"...The excavation of two monoliths, set c. 1m apart on an east–west alignment, took place at Site H. The western stone, measuring 0.98m by 0.56m, stands to its original height of 1.4m above the socket. The eastern example (1.86m by 0.48m) was lying in a recumbent position, having fallen at some stage due to water erosion along this hill slope. Both stones were originally set upright in shallow subsoil pits and held in position with large packing stones. Three small boulders of white quartz had been deliberately placed next to this monolith. Investigation of the fallen eastern stone revealed a stone-lined socket at the western end. A deliberate deposit of white quartz pebbles, overlain by a small slab, sealed a small adjacent pit containing cremated bone and charcoal. A second deposit of cremated bone and charcoal was uncovered on the western side of this socket. Charcoal indicating a fire (or fires) adjacent to the western stone is radiocarbon dated to 2830±30 BP (GrN-28306). This suggests activity here in the Late Bronze Age. Dating of the associated burials must await radiocarbon analysis of the cremated bone. Following excavation, the eastern monolith was re-erected in its original socket position.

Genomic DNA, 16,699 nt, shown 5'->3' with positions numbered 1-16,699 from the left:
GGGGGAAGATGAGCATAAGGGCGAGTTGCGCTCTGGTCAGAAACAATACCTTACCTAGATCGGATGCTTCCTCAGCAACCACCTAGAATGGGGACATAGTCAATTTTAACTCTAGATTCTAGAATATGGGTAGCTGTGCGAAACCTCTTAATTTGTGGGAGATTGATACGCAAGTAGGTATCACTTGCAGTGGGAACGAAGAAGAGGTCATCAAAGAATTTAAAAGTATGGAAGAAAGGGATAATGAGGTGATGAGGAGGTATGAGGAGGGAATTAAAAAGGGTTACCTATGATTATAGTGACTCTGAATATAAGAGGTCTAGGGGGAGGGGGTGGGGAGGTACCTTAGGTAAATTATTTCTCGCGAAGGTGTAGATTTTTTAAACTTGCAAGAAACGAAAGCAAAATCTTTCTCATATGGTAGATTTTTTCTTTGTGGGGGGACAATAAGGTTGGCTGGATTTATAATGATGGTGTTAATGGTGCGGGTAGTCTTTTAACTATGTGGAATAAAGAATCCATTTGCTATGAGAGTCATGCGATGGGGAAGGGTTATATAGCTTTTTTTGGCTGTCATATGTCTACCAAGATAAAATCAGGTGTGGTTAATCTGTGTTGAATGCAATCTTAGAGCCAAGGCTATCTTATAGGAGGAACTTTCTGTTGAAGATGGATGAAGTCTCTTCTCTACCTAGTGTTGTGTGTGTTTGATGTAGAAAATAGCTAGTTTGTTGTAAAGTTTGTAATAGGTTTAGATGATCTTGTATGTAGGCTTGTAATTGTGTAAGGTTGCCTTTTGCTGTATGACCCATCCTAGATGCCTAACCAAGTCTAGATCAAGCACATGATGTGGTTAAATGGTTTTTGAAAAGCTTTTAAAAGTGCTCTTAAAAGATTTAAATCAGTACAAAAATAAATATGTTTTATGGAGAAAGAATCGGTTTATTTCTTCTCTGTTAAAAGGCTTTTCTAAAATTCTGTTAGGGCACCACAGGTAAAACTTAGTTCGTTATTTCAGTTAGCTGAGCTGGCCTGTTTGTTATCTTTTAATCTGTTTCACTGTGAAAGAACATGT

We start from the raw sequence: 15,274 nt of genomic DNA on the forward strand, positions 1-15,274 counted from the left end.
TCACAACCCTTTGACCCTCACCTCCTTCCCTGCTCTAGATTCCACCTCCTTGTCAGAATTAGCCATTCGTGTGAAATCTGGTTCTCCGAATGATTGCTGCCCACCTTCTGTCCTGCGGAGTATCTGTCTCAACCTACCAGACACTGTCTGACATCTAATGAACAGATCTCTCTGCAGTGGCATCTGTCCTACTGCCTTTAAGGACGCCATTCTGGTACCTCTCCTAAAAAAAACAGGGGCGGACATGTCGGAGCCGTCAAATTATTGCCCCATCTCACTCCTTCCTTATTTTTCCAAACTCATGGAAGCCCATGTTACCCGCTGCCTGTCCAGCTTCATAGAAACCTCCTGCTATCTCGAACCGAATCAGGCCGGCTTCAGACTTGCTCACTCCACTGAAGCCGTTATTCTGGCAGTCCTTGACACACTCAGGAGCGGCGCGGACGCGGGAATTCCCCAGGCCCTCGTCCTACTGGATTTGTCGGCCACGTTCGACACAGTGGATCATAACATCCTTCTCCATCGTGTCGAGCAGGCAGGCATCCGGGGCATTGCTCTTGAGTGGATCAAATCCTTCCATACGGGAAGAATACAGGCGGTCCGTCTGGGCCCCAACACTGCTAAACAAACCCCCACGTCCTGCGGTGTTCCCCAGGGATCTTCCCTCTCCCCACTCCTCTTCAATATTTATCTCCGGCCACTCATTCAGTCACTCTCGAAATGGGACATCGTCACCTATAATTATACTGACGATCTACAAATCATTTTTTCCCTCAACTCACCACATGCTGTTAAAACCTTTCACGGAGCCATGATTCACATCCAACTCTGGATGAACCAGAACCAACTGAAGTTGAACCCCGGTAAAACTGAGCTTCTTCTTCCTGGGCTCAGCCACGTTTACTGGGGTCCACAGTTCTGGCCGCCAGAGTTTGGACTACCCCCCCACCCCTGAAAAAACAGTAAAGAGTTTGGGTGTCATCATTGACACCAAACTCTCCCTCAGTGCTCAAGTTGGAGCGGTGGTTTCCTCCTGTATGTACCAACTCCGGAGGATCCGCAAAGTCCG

William O’Brien, Department of Archaeology, NUI, Galway."